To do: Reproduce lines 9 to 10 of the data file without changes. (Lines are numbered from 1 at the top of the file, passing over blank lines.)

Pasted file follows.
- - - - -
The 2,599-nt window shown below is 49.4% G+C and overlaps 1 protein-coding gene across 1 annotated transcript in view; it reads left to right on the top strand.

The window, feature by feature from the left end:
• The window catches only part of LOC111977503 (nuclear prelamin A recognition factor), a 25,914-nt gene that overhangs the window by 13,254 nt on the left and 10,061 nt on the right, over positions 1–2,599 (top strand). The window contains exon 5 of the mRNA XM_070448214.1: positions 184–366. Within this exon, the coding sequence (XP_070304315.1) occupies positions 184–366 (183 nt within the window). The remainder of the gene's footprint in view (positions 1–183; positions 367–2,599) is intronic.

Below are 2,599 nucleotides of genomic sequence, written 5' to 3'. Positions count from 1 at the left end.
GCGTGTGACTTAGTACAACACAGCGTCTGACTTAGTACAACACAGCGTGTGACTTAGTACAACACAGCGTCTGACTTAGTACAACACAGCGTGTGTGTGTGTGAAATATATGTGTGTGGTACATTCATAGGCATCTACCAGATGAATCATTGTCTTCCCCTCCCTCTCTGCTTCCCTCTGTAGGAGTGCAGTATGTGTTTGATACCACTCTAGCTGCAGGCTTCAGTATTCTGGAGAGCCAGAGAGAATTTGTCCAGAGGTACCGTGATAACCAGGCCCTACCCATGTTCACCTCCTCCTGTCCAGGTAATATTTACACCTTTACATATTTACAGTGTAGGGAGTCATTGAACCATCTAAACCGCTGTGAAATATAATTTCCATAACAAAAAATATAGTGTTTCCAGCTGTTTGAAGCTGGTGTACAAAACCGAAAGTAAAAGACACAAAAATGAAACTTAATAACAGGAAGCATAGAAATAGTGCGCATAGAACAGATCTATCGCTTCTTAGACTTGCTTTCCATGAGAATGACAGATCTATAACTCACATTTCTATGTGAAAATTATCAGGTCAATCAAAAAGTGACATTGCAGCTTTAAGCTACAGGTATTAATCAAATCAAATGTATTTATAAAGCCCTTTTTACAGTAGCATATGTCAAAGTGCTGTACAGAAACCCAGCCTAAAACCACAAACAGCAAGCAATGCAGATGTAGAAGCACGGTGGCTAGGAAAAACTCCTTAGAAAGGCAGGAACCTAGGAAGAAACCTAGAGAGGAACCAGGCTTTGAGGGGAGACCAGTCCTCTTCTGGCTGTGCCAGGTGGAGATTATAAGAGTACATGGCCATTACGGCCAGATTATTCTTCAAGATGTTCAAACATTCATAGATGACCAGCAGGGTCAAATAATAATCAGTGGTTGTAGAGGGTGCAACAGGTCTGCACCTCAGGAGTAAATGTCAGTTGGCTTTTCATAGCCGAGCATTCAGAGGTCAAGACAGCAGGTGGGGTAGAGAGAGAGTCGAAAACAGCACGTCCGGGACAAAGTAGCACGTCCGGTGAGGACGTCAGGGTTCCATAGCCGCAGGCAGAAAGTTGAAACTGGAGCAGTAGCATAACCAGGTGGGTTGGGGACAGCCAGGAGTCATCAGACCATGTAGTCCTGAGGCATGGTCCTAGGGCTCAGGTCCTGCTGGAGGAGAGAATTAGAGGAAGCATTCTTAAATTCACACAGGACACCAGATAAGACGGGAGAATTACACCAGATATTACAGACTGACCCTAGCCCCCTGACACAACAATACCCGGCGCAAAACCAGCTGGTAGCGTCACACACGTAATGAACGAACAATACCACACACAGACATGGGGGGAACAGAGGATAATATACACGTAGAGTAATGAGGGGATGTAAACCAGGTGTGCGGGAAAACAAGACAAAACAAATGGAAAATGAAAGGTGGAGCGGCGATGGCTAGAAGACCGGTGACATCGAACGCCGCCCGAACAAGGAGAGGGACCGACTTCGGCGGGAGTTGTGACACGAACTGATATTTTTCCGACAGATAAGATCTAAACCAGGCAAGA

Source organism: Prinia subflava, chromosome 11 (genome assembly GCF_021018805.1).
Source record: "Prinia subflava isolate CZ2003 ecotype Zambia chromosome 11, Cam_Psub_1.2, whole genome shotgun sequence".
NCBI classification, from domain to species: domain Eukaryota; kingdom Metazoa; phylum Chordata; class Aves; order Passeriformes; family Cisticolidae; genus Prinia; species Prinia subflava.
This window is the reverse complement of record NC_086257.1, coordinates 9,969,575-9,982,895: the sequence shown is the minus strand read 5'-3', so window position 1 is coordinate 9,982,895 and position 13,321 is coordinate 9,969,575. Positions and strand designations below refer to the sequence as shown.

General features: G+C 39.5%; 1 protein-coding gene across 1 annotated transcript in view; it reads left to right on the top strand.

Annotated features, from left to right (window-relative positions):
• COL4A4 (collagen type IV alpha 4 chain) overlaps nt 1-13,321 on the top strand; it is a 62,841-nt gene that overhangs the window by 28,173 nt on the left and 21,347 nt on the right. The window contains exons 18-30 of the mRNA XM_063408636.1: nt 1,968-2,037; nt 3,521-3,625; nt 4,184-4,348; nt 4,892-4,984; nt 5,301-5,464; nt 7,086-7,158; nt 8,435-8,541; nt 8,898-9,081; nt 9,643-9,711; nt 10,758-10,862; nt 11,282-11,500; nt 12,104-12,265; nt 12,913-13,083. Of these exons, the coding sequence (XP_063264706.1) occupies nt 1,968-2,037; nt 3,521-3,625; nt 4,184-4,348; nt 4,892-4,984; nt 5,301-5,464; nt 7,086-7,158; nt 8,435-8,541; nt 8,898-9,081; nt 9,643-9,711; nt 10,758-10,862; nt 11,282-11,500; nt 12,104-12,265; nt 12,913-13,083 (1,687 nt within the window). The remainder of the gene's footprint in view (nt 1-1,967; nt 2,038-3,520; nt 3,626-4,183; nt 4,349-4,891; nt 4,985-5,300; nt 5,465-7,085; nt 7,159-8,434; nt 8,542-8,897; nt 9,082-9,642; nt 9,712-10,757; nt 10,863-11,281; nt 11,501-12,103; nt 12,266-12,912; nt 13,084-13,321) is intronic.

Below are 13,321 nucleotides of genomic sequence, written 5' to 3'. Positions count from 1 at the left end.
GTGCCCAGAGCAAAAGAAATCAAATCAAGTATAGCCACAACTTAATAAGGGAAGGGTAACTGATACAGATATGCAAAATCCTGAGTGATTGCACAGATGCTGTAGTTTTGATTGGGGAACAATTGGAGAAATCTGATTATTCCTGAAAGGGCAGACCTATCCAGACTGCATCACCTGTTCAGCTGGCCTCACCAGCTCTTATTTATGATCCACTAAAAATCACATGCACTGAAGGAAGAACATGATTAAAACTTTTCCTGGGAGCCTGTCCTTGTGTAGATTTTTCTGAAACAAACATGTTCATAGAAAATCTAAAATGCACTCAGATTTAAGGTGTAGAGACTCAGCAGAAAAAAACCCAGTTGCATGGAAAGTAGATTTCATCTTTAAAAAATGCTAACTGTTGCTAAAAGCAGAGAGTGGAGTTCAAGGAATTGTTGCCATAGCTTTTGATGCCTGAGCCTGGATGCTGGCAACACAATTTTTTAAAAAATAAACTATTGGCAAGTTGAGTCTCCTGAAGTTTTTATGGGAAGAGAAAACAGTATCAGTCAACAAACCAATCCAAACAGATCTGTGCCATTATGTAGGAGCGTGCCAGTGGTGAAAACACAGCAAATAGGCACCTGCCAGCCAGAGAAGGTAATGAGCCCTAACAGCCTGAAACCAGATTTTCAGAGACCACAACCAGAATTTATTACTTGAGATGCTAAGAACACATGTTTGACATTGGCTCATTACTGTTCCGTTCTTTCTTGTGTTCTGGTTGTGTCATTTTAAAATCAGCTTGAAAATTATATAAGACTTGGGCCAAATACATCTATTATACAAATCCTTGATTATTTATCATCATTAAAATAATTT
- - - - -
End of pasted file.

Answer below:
This window is the reverse complement of record NC_086257.1, coordinates 9,969,575-9,982,895: the sequence shown is the minus strand read 5'-3', so window position 1 is coordinate 9,982,895 and position 13,321 is coordinate 9,969,575. Positions and strand designations below refer to the sequence as shown.

General features: G+C 39.5%; 1 protein-coding gene across 1 annotated transcript in view; it reads left to right on the top strand.